I suppose it was inevitable that the Snowden revelations would lead to greater interest in privacy and anonymity. I applaud that. I suppose it was also inevitable that there would be a rash of commercial products emerging from both “entrepreneurs” and the more established “security” companies to take advantage of that increased interest. That, I confess, I am less happy with.
El Reg reports that AV firm AVG (purveyor of antivirus and internet security products for most platforms) “reckons the market for products that safeguard online freedoms will be huge.”
El Reg’s report quotes Siobhan MacDermott, chief policy officer at AVG as being “astonished by the reaction to the scandal of the web-snooping NSA PRISM project.” (You have to ask why….)
The report goes on to say that MacDermott “predicted a world in which consumers were obsessed with protecting their own digital communications from prying eyes, as well as making sure their kids aren’t press-ganged into handing over reams of sensitive data to fraudsters and other undesirables.”
It goes on:
“MacDermott has been in discussions with five major banks, including Goldman Sachs, Morgan Stanley and JP Morgan, about how best to tackle this emerging market. She asked them to estimate the size of the burgeoning privacy sector – and they had no idea.”
(Smell the money….)
MacDermott reportedly “asked [the Banks] to size up the privacy market and all five told me that although they knew it was huge, they couldn’t yet give me a proper estimate of its size. They were super-excited though, because there are a lot of new companies popping up in this space.”
(So, lots of money….)
She went on: “My argument is that privacy will soon rival cyber-security in terms of market share. It’s about device control and protecting the online experience. It’s a nascent industry, so we’re still in the awareness phase and initial products phase. It’s going to be a big industry.”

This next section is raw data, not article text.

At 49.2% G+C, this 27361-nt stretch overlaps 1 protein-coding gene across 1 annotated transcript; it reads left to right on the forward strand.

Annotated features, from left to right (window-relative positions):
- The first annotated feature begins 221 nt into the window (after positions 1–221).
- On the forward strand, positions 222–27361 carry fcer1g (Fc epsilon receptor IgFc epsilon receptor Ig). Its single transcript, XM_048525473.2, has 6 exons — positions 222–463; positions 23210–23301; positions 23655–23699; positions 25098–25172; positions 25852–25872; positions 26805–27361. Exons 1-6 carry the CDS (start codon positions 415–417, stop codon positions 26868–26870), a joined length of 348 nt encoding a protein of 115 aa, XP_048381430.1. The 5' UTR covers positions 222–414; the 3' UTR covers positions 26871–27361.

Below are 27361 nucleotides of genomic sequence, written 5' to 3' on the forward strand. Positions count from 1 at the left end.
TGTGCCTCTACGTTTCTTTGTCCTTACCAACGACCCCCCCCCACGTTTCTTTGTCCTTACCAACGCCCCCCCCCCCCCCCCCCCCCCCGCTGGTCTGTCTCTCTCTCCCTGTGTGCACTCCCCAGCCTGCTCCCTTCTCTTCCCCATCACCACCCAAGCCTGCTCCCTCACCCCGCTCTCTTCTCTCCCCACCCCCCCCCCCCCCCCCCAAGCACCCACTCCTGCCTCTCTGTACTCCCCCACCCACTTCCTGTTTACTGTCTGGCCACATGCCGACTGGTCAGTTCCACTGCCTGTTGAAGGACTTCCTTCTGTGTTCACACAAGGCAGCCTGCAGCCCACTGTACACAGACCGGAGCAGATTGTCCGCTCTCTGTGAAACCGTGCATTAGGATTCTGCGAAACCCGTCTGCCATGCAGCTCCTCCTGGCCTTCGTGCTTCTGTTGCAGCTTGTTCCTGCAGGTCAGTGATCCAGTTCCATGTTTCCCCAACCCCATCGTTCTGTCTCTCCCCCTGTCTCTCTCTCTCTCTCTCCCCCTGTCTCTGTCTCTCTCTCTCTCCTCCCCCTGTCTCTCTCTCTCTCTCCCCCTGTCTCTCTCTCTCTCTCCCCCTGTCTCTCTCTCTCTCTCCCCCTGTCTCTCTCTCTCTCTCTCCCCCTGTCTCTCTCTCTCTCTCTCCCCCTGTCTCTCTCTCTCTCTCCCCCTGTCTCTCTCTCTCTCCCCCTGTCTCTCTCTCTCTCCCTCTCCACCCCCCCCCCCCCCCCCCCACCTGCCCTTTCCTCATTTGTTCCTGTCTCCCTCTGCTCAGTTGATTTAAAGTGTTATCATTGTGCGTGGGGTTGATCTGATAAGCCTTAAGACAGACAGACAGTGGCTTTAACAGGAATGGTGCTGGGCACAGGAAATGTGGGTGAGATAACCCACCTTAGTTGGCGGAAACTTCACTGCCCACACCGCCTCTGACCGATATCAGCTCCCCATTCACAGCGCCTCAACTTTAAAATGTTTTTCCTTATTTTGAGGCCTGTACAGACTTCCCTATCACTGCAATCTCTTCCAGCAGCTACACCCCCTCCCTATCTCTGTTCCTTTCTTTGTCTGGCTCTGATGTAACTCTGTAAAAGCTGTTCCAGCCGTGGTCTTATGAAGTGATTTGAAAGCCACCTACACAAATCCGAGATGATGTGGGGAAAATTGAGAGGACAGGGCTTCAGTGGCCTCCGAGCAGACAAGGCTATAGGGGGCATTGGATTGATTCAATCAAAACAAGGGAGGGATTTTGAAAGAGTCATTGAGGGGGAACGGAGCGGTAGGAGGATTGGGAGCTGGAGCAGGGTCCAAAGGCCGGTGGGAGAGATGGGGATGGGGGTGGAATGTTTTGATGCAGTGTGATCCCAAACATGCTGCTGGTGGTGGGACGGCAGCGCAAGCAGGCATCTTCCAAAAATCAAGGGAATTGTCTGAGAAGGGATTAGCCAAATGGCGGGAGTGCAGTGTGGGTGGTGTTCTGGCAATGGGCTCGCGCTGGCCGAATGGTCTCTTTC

(What, even bigger than the “Cyber Security” bandwagon? Oh boy. Lots and lots of money.)
So expect lots of new advertising for “privacy enhancing products” to protect you from “snoopers”.
Oh look, here’s one.
A company called Ninjastik is selling USB sticks with lubuntu preloaded, and what appears to be the tor browser bundle included. You can buy an 8 Gig stick for $56.95 or a 16 Gig stick for $69.95. And, for a limited time only, you get free shipping. Bargain.
I worry that anyone would go to the trouble of creating what is effectively a paid alternative to the free tails distribution provided by the (very clueful) guys at the torproject. I worry even more when the FAQ on the site says that no bittorrent client is included because:
“torrents use up a huge amount of bandwidth and will overwhelm the TOR network. Because of this, the NinjaStik does not come with a torrent client installed. You could install one yourself, but most exit server operators block torrent traffic anyway.”
With no mention that the bittorrent protocol leaks IP address information and can destroy your anonymity. This suggests that the builder may be somewhat less clueful than the guys over at the torproject.
I guess I just don’t understand free market capitalism that well either. After all, I fund two tails mirrors out of my own money when apparently I could be flogging USB sticks with the (free) tor browser bundle on for about 50 quid each (given the normal USD to UKP exchange rate for tech products.)